I've been thinking about conventions. In particular about implicit and explicit forms of conventionalism. A lot of folk seem to think that the whole conventionalism about modality jig was up when Quine decided he didn't like it. Shortly after he decided this, he also decided to say that it was wrong. Now, I have this running joke that Quine is the smartest philosopher to be wrong about everything, and whilst this is meant to be taken light heartedly, it's unfortunate that 'Truth by Convention' lends weight to my facetious condemnation. Whilst he may not be wrong that conventionalism is wrong (my own personal jury (of whom I'm sure you're both eagerly awaiting the verdict) is still out on that one), I'm pretty confident that if it is wrong, it's not for the reasons that Quine gives there.
What Quine says is (broadly) this. The linguistic doctrine of necessity, if understood in terms of convention, can take one of two forms. One is a formal system of explicit conventions that stipulate the truth of claims of certain forms. The other is to talk about implicit conventions, but Quine refuses to understand this, saying that it is simply adding a layer of metaphor to an otherwise already mysterious doctrine. Quine then goes on to say that the explicit formal system approach is inadequate because it leads to a vicious regress that prevents one from securing all of the necessary truths that we think there are. This, combined with his dismissal of implicit conventionalism, leaves Quine in a position to reject conventionalism.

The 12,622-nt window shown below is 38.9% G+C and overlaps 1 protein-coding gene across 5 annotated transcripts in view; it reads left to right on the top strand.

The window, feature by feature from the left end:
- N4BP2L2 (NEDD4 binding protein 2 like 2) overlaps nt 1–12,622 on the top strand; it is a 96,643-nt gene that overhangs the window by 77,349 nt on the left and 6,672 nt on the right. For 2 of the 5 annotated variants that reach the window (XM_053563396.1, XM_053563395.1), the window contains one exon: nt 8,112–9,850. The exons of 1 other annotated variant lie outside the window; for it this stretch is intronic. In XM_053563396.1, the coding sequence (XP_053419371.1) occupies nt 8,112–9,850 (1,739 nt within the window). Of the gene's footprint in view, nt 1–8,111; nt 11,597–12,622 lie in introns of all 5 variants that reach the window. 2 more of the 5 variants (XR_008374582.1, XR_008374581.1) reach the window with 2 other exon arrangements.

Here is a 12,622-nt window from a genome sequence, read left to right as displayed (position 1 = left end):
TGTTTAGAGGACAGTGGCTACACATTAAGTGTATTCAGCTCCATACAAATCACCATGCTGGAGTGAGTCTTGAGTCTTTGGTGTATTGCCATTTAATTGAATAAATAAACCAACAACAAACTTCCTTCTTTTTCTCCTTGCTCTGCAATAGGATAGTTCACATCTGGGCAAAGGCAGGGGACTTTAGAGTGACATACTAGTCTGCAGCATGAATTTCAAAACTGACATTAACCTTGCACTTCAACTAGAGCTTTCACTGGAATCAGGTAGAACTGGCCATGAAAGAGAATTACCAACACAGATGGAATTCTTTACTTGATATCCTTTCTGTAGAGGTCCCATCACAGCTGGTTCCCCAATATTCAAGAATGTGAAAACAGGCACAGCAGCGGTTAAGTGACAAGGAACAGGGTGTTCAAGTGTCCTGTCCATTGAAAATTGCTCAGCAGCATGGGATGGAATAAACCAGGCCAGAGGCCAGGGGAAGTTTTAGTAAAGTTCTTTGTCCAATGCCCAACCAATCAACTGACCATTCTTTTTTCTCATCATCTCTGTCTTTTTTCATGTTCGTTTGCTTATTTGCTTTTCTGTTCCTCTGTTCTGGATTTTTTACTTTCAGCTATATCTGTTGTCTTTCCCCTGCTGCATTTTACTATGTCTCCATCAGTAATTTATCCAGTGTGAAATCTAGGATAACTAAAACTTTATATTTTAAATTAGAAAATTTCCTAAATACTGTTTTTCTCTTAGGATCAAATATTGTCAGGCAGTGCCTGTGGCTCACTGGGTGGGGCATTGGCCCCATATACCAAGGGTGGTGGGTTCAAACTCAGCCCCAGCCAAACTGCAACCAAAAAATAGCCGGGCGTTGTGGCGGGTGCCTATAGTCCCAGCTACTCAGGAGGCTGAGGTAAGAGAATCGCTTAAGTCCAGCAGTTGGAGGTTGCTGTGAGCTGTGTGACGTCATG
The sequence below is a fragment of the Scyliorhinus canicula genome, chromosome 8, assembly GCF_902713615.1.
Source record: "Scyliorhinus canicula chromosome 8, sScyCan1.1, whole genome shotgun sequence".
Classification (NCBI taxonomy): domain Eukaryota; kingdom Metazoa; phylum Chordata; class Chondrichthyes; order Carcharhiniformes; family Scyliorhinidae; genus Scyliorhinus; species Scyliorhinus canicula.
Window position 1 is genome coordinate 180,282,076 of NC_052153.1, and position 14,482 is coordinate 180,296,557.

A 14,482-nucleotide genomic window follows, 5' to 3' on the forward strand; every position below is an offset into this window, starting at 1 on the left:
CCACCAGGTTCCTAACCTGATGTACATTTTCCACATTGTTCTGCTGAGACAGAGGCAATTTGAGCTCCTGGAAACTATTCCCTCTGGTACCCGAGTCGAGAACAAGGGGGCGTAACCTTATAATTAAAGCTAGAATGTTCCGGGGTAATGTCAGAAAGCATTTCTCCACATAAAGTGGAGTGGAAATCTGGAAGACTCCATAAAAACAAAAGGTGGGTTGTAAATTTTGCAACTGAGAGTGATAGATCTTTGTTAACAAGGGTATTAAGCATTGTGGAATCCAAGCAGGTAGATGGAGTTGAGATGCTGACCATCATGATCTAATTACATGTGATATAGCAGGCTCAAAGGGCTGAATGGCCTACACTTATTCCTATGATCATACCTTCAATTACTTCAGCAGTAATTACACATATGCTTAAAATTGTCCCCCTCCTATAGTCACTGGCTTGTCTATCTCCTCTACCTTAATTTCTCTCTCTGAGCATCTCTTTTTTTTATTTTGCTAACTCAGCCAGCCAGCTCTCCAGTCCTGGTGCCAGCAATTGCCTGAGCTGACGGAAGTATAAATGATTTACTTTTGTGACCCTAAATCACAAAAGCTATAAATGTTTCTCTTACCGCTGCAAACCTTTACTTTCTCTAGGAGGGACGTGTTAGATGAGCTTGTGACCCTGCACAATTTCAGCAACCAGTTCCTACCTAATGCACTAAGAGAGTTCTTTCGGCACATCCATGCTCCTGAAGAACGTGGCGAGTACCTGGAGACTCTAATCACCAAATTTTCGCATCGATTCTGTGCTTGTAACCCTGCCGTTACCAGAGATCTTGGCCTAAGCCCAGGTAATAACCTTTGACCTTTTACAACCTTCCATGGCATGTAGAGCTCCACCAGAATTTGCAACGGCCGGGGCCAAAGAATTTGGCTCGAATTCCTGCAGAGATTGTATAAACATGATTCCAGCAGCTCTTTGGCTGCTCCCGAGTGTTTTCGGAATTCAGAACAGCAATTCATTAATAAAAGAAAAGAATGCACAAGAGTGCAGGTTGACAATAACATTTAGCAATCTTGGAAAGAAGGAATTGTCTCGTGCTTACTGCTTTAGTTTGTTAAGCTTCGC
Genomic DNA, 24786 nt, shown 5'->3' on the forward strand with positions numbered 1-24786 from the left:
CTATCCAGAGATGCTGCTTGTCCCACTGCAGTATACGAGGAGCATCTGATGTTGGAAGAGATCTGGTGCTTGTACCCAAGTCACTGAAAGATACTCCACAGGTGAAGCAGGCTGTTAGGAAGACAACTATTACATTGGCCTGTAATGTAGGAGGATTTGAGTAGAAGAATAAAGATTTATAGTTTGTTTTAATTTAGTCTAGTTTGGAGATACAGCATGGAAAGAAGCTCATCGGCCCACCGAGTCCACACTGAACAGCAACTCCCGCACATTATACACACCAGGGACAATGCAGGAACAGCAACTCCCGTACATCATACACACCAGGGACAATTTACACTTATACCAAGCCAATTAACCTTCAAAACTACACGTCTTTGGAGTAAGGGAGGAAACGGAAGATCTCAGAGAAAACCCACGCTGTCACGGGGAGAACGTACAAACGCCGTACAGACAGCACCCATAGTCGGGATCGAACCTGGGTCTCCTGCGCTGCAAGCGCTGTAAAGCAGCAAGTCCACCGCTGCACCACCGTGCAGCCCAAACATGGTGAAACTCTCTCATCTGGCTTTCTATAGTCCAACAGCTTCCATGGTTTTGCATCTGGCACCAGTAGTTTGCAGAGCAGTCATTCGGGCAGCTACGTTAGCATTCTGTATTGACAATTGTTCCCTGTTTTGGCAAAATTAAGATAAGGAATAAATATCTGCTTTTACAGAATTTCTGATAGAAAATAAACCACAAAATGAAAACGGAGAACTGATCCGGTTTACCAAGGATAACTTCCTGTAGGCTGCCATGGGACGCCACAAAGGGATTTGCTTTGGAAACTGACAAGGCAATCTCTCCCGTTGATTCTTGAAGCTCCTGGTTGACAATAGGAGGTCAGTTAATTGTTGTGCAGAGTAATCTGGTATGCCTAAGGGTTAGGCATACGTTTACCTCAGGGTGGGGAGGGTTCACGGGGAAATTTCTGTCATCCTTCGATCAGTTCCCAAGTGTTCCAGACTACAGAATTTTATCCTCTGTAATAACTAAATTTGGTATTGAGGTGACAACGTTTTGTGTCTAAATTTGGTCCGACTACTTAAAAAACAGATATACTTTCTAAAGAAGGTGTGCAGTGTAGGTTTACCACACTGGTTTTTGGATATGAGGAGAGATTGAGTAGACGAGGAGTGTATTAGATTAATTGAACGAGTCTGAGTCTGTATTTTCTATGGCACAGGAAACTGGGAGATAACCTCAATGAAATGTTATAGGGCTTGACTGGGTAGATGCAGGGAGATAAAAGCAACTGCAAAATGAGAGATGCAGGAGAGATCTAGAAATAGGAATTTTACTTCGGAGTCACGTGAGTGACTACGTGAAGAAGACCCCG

Well, fair play to him. He was writing in 1936 and the silliness of implicit convention was a pretty widely accepted position, so you can't really blame 'ole Willy-van. However, we are fortunate enough to live in a post Lewis world where the notion of implicit convention is regarded in better light than silly things.
However, the advent of the acceptability (or at least potential acceptability, let's not jump the gun here) of implicit convention leaves us with an obvious conundrum. Where does the distinction between explicit and implicit lie? The easiest way to think of implicit convention to my mind is just to say convention that isn't explicit. I know that's a bit lazy, but there you go. It's nice and flexible, and captures my intuitions well enough. Any variation in how one interprets the difference should go on the explicit side. So what is it for a convention to be explicit? Well, that's a bit trickier. Here are some (increasingly weak) ideas:
1 - Audible, public, verbal/written agreement:- We're playing a board game and decide it's not hard enough, so we agree that whenever you role a one on the dice you have to go back a space.
2 - Rules that can be formalised or expressed by specific sentences:- Even if we never publicly agreed to shake hands when we meet new people, we could (if we wanted to) say "when you meet new people, it is polite to shake their hand" or the imperative "when you meet new people, shake their hand".
3 - Rules that we can be explicitly aware of:- It's not clear to me that this would be extensionaly different from 2, but it at least seems to me to be intensionally (or at the very least hyper-intensionally) different.
I haven't thought of others yet, but there probably are. The particular problem I find is that none of these seem like particularly natural definitions. Maybe I'm missing some really obvious candidate, but to me 1 looks too strict, and 2 looks too weak (and so 3 also). I'm not sure where to stand on this yet. Perhaps I have approached it from the wrong angle after all, and I should be looking for a definition to match my intuitions about what it is for a convention to be implicit. But, meh. I still don't like the taste of that. Maybe I just need to get a grip and chose one, and accept that it may not matter much. There are also other issues like the amount of freedom one has with regard to the formation of conventions, but I don't think this is directly linked to whether they're explicit or not.
I have choices to make if I'm to go ahead with forming a taxonomy of conventionalist positions on essence. I eagerly await being able to write on an implicit and expressive conventionalism which (thanks to Schmomas) I'll be calling 'impressive conventionalism'.